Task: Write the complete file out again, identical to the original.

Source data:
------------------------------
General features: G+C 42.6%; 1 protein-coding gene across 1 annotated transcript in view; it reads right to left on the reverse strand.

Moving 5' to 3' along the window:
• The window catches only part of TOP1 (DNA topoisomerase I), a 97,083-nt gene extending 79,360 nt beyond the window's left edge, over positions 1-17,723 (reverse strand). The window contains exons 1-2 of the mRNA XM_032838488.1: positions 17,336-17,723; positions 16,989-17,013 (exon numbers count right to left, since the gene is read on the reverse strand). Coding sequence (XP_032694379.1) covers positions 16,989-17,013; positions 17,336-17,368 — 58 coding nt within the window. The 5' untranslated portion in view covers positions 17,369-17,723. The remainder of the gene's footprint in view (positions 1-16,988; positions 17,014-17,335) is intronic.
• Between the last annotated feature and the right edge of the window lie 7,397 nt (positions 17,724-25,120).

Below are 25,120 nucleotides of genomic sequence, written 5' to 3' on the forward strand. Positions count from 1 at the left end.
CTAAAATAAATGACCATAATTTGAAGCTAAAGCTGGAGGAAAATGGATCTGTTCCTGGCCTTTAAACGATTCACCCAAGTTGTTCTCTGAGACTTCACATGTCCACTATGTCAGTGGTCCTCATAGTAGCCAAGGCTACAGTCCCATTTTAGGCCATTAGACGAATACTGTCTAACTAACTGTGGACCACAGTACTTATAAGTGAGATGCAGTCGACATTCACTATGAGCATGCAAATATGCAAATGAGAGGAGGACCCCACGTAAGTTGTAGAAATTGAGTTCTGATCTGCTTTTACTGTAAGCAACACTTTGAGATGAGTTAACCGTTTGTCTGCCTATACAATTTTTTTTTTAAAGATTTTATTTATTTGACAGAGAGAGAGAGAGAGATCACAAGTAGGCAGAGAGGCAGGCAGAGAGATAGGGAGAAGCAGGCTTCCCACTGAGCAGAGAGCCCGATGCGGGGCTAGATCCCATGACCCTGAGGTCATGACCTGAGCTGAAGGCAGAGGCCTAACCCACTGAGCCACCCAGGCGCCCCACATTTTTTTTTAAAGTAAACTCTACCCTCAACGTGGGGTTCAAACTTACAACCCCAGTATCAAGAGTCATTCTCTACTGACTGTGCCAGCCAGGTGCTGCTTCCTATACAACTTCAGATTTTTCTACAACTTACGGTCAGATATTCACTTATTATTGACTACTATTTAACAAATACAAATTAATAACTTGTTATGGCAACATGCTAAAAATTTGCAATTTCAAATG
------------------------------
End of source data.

General features: G+C 42.6%; 1 protein-coding gene across 1 annotated transcript in view; it reads right to left on the reverse strand.

Moving 5' to 3' along the window:
• The window catches only part of TOP1 (DNA topoisomerase I), a 97,083-nt gene extending 79,360 nt beyond the window's left edge, over positions 1-17,723 (reverse strand). The window contains exons 1-2 of the mRNA XM_032838488.1: positions 17,336-17,723; positions 16,989-17,013 (exon numbers count right to left, since the gene is read on the reverse strand). Coding sequence (XP_032694379.1) covers positions 16,989-17,013; positions 17,336-17,368 — 58 coding nt within the window. The 5' untranslated portion in view covers positions 17,369-17,723. The remainder of the gene's footprint in view (positions 1-16,988; positions 17,014-17,335) is intronic.
• Between the last annotated feature and the right edge of the window lie 7,397 nt (positions 17,724-25,120).

Below are 25,120 nucleotides of genomic sequence, written 5' to 3' on the forward strand. Positions count from 1 at the left end.
CTAAAATAAATGACCATAATTTGAAGCTAAAGCTGGAGGAAAATGGATCTGTTCCTGGCCTTTAAACGATTCACCCAAGTTGTTCTCTGAGACTTCACATGTCCACTATGTCAGTGGTCCTCATAGTAGCCAAGGCTACAGTCCCATTTTAGGCCATTAGACGAATACTGTCTAACTAACTGTGGACCACAGTACTTATAAGTGAGATGCAGTCGACATTCACTATGAGCATGCAAATATGCAAATGAGAGGAGGACCCCACGTAAGTTGTAGAAATTGAGTTCTGATCTGCTTTTACTGTAAGCAACACTTTGAGATGAGTTAACCGTTTGTCTGCCTATACAATTTTTTTTTTAAAGATTTTATTTATTTGACAGAGAGAGAGAGAGAGATCACAAGTAGGCAGAGAGGCAGGCAGAGAGATAGGGAGAAGCAGGCTTCCCACTGAGCAGAGAGCCCGATGCGGGGCTAGATCCCATGACCCTGAGGTCATGACCTGAGCTGAAGGCAGAGGCCTAACCCACTGAGCCACCCAGGCGCCCCACATTTTTTTTTAAAGTAAACTCTACCCTCAACGTGGGGTTCAAACTTACAACCCCAGTATCAAGAGTCATTCTCTACTGACTGTGCCAGCCAGGTGCTGCTTCCTATACAACTTCAGATTTTTCTACAACTTACGGTCAGATATTCACTTATTATTGACTACTATTTAACAAATACAAATTAATAACTTGTTATGGCAACATGCTAAAAATTTGCAATTTCAAATG